Achieving effective inclusion
Achieving effective inclusion: Specially Resourced Provision, Assessment Centres & Specialist Units
Claire Barton, Haverstock & Laura Jones, LJA Architects
With a growing population of children and young people with SEND, and a continued drive for inclusion within mainstream settings, the demand for Specially Resourced Provisions, Assessment Centres and Designated Units is greater than ever. What is the spectrum of need accommodated in these settings, and the pressure on places? Do the current space standards for area reflect the complex spectrum of settings that are emerging? What more can be done to celebrate and encourage inclusion of SEND pupils in mainstream settings? What strategic and innovative thought is required to ensure these provisions are truly integrated into existing school estates?
Claire and Laura will look at the spectrum of need, definitions of SRPs, Assessment Centres and Units, and models of inclusion using best practice case studies from across the UK. Videos/sound bites from educators in case study settings will be used through the talk.
Improving Access to Listening in Mainstream Schools
Emma Greenland, Education Sector Lead, Anderson Acoustics
Listening is one of the most important activities within a school. If the acoustic environment is poor, pupils struggle to understand and retain information. It’s particularly challenging for pupils in mainstream schools who have special hearing or communication needs (SHCN), SEMH needs, English as an additional language (EAL), or for young children in primary schools.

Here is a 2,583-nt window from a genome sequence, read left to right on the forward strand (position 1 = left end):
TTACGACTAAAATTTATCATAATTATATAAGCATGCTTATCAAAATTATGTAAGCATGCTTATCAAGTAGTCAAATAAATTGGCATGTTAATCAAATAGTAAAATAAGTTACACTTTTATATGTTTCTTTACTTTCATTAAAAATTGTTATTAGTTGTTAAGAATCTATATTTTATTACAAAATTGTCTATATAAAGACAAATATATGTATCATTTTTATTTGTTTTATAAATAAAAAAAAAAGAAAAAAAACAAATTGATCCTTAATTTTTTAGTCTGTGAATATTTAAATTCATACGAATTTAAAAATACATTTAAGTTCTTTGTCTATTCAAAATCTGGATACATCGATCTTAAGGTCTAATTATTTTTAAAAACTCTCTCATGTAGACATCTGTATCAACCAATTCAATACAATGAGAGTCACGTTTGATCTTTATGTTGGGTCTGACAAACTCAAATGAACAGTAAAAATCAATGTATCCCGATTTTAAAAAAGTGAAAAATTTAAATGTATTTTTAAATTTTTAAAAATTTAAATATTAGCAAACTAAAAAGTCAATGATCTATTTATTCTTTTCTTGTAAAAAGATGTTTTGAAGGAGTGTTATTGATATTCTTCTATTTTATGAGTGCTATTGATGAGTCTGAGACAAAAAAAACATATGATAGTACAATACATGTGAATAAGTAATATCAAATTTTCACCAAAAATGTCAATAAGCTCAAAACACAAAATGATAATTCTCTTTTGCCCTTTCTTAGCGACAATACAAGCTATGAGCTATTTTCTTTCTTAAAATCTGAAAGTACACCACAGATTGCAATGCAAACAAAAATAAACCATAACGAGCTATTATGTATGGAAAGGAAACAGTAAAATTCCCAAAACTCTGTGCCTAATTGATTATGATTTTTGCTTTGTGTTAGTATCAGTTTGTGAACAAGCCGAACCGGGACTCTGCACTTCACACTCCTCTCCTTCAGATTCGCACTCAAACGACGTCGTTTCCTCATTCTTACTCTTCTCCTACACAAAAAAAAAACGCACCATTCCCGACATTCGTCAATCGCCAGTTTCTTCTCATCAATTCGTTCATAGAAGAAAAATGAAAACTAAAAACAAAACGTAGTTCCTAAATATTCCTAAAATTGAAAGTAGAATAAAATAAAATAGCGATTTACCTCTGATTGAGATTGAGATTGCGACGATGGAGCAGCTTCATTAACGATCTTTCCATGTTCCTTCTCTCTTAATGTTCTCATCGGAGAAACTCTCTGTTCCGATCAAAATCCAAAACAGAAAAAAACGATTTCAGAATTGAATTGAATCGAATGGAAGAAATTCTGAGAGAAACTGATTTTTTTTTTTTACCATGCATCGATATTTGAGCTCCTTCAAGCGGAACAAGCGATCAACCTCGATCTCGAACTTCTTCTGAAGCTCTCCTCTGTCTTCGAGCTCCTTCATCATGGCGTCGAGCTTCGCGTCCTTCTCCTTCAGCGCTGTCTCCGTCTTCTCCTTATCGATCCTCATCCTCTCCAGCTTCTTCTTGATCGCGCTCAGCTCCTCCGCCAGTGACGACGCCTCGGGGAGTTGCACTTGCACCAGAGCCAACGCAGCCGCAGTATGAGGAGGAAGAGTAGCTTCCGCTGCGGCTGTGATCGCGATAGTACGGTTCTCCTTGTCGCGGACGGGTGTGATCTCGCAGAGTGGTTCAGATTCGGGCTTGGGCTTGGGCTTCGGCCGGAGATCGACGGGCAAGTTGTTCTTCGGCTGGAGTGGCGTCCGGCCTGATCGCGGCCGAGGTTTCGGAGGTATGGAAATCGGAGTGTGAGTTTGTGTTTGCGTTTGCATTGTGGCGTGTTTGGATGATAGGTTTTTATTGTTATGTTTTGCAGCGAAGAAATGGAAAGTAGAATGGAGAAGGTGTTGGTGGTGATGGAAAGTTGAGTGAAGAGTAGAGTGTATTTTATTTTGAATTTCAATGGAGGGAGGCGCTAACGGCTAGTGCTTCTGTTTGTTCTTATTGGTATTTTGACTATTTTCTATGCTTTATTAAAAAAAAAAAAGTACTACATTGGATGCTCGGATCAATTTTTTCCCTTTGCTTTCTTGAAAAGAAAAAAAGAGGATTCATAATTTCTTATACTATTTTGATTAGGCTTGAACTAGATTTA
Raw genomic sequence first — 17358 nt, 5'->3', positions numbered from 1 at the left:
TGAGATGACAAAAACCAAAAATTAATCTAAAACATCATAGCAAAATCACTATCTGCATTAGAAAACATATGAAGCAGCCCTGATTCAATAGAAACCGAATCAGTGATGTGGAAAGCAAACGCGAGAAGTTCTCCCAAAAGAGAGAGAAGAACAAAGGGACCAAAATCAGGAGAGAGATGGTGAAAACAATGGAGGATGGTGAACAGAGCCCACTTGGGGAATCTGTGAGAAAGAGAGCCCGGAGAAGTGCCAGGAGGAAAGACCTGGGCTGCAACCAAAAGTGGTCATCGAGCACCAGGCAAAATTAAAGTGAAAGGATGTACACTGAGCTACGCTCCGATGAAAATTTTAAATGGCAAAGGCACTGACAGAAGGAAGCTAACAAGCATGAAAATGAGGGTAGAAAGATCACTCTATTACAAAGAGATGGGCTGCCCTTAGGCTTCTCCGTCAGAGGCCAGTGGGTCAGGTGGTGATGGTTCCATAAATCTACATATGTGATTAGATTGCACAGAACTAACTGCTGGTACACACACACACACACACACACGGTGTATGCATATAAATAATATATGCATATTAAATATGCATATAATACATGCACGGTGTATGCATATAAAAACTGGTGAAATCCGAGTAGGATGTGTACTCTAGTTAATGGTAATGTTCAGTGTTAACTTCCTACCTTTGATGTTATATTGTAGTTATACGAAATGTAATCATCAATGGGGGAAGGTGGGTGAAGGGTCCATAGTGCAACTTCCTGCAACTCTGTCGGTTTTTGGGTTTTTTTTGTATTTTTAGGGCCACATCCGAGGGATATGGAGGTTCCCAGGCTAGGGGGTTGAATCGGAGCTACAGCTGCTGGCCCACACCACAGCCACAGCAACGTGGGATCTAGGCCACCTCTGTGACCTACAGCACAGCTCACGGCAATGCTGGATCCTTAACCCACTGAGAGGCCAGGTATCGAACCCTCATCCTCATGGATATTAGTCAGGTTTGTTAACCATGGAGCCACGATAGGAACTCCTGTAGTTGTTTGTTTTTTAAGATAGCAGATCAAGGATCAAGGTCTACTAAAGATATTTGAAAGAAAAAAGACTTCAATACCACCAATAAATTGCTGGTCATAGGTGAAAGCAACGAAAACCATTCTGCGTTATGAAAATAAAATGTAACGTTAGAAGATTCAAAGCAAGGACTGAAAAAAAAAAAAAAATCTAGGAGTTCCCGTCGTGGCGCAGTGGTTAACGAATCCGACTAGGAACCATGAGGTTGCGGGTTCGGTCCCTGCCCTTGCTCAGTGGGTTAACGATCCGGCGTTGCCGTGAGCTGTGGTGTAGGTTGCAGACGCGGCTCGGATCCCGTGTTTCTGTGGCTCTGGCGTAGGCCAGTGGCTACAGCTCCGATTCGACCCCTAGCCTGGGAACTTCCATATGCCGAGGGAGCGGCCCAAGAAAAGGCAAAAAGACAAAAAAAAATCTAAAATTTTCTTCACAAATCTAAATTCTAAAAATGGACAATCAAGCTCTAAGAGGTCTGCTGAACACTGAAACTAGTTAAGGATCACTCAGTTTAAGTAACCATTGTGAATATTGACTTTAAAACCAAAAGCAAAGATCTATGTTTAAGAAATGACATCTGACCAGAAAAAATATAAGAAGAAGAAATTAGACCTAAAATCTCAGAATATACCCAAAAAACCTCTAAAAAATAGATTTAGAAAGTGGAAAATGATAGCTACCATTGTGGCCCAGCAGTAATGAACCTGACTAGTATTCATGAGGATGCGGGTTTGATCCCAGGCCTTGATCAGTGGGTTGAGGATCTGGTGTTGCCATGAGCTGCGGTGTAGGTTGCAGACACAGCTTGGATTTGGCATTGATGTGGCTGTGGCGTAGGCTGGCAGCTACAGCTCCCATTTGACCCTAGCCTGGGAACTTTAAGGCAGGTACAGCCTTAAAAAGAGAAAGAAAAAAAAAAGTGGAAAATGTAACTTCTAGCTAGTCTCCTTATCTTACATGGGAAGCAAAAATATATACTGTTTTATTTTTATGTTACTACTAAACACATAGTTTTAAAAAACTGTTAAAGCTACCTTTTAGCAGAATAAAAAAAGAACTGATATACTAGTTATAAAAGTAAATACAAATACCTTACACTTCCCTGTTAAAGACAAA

Designers, architects, teachers, audiologists, parents and local authorities are aware that children with SHCN should not be disadvantaged by poor classroom acoustics, yet the extent of disadvantage for each need is not well quantified, and there is confusion over when and how to apply the enhanced acoustic standards.
To help, Anderson Acoustics created a white paper which explains the current situation and offers clear information and advice on how you can meet your duties to anticipate the needs of deaf and other disabled children under the Equality Act 2010 and provide great sounding learning environments for all our children. The findings were developed and updated in 2022 for a DfE research project.